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Business Cycles, Investment Shocks, and the "Barro-King Curse"

Listed author(s):
  • Guido Ascari
  • Louis Phaneuf

Recent empirical evidence identfi es investment shocks as key driving forces behind business cycle fluctuations. However, existing New Keynesian models emphasizing these shocks counterfactually imply a negative unconditional correlation between consumption growth and investment growth, a weak positive unconditional correlation between consumption growth and output growth and anomalous profi les of cross-correlations involving consumption growth. These anomalies arise because of a short-run contractionary eff ect a positive investment shock on consumption. Such counterfactual co-movements are typical of the "Barro-King curse" (Barro and King 1984), wherein models with a real business cycle core must rely on technology shocks to account for the observed co-movement among output, consumption, investment, and hours. We show that two realistic additions to an otherwise standard medium scale New Keynesian model - namely, roundabout production and real per capita output growth stemming from trend growth in neutral and investment-specifi c technologies - can break the Barro-King curse and provide a more accurate account of unconditional business cycle comovements more generally. These two features substantially magnify the eff ects of neutral technology and investment shocks on aggregate fluctuations and generate a rise of consumption on impact of a positive investment shock.

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File URL: http://www.economics.ox.ac.uk/materials/papers/14921/815-final.pdf
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Paper provided by University of Oxford, Department of Economics in its series Economics Series Working Papers with number 815.

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Date of creation: 14 Dec 2016
Handle: RePEc:oxf:wpaper:815
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  1. Bergin, Paul R. & Feenstra, Robert C., 2000. "Staggered price setting, translog preferences, and endogenous persistence," Journal of Monetary Economics, Elsevier, vol. 45(3), pages 657-680, June.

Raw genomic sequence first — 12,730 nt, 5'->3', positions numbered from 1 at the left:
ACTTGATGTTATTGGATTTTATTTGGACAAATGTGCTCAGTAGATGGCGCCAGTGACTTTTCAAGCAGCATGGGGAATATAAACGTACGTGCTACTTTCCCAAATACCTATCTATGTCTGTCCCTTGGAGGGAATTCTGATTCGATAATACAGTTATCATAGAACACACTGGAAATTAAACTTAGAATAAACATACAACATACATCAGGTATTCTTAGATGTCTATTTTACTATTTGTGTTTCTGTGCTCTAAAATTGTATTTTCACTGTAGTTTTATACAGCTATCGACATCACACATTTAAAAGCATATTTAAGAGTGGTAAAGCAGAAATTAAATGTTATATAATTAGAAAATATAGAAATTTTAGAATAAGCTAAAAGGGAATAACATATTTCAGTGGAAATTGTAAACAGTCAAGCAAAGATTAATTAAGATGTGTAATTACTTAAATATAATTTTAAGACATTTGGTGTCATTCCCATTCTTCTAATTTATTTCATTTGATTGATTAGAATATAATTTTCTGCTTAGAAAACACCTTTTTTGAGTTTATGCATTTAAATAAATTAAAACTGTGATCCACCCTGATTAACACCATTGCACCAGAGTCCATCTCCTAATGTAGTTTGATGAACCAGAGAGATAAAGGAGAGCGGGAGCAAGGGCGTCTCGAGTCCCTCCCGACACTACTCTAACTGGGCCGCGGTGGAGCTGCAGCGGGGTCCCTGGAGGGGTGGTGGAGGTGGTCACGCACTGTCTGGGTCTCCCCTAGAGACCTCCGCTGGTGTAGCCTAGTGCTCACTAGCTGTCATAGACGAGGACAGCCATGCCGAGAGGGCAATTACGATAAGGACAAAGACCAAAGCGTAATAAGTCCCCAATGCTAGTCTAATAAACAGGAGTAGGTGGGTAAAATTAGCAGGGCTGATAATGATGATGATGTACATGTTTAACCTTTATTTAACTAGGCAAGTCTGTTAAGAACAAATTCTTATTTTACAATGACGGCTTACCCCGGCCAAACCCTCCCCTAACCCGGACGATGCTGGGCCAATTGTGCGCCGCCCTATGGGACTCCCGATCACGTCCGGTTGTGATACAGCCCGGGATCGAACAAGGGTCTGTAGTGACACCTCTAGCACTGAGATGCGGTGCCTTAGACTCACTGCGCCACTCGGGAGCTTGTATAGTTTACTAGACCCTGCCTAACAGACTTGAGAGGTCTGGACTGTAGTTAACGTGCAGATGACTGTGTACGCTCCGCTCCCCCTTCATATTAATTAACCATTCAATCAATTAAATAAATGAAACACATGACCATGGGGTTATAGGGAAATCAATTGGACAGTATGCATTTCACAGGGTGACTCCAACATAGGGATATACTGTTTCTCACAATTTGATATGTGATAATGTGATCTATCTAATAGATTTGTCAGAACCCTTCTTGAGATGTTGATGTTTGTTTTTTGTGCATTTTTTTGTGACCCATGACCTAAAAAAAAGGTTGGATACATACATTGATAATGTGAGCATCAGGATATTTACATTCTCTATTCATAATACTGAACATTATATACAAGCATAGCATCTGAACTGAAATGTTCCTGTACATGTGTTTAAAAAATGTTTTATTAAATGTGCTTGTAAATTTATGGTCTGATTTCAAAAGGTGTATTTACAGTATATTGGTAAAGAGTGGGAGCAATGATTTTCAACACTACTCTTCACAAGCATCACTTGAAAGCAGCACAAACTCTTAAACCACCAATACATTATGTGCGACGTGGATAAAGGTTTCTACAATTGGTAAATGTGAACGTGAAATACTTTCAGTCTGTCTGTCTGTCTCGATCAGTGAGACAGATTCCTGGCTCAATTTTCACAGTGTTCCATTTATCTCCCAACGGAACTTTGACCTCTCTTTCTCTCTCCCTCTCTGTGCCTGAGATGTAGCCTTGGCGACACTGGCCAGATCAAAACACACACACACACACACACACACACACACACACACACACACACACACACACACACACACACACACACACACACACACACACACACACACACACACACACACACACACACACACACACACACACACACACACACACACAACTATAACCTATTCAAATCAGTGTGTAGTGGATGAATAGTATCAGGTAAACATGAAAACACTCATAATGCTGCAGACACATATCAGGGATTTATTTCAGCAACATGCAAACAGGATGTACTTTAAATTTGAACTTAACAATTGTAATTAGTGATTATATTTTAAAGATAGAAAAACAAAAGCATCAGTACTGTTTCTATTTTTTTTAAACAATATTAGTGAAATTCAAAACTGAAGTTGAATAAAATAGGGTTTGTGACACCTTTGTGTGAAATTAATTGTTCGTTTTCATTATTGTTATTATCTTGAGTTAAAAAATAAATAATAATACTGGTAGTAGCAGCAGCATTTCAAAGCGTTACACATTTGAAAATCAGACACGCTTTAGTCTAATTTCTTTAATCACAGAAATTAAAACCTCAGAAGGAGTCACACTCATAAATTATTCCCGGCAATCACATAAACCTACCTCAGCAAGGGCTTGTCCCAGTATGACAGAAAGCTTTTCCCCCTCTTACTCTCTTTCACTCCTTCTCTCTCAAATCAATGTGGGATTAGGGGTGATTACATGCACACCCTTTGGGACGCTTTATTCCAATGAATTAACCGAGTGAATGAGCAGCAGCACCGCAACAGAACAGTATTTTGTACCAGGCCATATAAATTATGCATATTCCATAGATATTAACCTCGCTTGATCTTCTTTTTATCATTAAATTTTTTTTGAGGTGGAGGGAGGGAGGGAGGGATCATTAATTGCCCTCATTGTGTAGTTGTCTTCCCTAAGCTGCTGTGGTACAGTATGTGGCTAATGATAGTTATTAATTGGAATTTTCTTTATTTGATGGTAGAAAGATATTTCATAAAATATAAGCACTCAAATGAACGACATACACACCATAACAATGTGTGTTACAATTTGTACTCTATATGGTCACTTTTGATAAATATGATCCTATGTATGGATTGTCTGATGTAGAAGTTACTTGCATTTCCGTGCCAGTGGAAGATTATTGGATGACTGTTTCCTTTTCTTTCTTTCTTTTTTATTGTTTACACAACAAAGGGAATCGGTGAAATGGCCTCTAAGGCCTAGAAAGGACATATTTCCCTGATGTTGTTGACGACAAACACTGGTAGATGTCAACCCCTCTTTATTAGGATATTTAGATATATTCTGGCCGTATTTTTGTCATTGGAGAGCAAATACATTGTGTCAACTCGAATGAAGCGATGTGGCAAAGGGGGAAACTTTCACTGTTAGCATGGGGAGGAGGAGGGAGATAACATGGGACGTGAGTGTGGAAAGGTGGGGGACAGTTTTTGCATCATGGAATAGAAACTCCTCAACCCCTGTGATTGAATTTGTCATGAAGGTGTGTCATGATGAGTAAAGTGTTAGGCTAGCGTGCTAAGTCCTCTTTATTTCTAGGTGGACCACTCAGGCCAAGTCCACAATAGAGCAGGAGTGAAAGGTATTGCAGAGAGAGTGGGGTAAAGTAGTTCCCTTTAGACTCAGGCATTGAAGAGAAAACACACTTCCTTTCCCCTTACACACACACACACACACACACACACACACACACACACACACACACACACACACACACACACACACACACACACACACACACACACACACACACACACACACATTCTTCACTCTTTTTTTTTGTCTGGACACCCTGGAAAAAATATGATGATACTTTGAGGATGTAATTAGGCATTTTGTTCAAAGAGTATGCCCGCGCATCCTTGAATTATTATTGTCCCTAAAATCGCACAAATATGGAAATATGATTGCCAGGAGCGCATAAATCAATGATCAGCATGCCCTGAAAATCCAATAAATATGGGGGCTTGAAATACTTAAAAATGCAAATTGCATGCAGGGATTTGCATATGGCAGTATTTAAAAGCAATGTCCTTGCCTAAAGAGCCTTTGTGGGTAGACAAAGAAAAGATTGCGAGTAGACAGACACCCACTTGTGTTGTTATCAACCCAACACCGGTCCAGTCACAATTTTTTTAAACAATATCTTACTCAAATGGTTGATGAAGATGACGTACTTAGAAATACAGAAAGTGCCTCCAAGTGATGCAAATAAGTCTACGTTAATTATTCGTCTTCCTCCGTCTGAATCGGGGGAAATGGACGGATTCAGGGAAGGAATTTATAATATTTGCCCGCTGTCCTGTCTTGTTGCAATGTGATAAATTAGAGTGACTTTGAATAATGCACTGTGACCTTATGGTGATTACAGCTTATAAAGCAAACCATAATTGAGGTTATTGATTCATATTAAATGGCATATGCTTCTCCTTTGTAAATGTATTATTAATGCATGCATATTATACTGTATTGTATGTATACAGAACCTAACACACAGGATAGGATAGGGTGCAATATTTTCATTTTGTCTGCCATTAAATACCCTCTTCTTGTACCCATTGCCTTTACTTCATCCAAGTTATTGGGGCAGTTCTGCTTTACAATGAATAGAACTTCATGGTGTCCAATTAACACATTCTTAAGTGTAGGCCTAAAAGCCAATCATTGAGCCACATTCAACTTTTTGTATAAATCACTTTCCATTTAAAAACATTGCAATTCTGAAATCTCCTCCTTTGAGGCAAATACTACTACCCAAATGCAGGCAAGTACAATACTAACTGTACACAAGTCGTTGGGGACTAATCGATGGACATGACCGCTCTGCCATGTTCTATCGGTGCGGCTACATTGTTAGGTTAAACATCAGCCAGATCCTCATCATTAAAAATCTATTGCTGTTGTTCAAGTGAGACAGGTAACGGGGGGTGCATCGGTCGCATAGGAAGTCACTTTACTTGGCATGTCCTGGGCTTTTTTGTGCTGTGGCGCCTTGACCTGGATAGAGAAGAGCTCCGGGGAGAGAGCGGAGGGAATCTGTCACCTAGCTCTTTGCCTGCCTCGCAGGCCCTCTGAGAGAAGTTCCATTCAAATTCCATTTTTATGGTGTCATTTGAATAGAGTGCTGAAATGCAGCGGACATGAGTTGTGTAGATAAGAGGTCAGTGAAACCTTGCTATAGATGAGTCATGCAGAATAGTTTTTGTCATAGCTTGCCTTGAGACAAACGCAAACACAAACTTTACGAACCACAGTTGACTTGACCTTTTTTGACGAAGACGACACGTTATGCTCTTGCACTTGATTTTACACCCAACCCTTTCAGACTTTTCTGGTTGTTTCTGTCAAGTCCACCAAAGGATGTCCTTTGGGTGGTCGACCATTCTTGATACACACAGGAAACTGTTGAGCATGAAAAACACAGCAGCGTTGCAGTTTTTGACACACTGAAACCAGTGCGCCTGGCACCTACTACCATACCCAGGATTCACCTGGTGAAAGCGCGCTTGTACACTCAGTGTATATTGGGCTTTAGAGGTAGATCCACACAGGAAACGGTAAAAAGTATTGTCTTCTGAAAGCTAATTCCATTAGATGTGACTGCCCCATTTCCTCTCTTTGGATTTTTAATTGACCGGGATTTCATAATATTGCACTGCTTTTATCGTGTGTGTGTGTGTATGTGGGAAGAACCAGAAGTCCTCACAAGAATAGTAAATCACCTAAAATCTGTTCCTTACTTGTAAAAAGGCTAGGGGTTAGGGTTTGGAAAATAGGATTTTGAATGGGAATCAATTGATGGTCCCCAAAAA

2. Ben S. Bernanke & Julio J. Rotemberg (ed.), 1997. "NBER Macroeconomics Annual 1997," MIT Press Books, The MIT Press, edition 1, volume 1, number 026252242x, January.
  3. Ben S. Bernanke & Julio J. Rotemberg, 1997. "Editorial in "NBER Macroeconomics Annual 1997, Volume 12"," NBER Chapters,in: NBER Macroeconomics Annual 1997, Volume 12, pages 1-6 National Bureau of Economic Research, Inc.
  4. Louis Phaneuf & Eric R. Sims & Jean Gardy Victor, 2015. "Inflation, Output, and Markup Dynamics with Forward-Looking Wage and Price Setters," NBER Working Papers 21599, National Bureau of Economic Research, Inc.
  5. Liu, Zheng & Phaneuf, Louis, 2007. "Technology shocks and labor market dynamics: Some evidence and theory," Journal of Monetary Economics, Elsevier, vol. 54(8), pages 2534-2553, November.
  6. Ben S. Bernanke & Julio J. Rotemberg, 1997. "NBER Macroeconomics Annual 1997, Volume 12," NBER Books, National Bureau of Economic Research, Inc, number bern97-1, November.
  7. Guido Ascari & Louis Phaneuf & Eric Sims, 2015. "On the Welfare and Cyclical Implications of Moderate Trend Inflation," NBER Working Papers 21392, National Bureau of Economic Research, Inc.
  8. Furlanetto, Francesco & Seneca, Martin, 2014. "Investment shocks and consumption," European Economic Review, Elsevier, vol. 66(C), pages 111-126.
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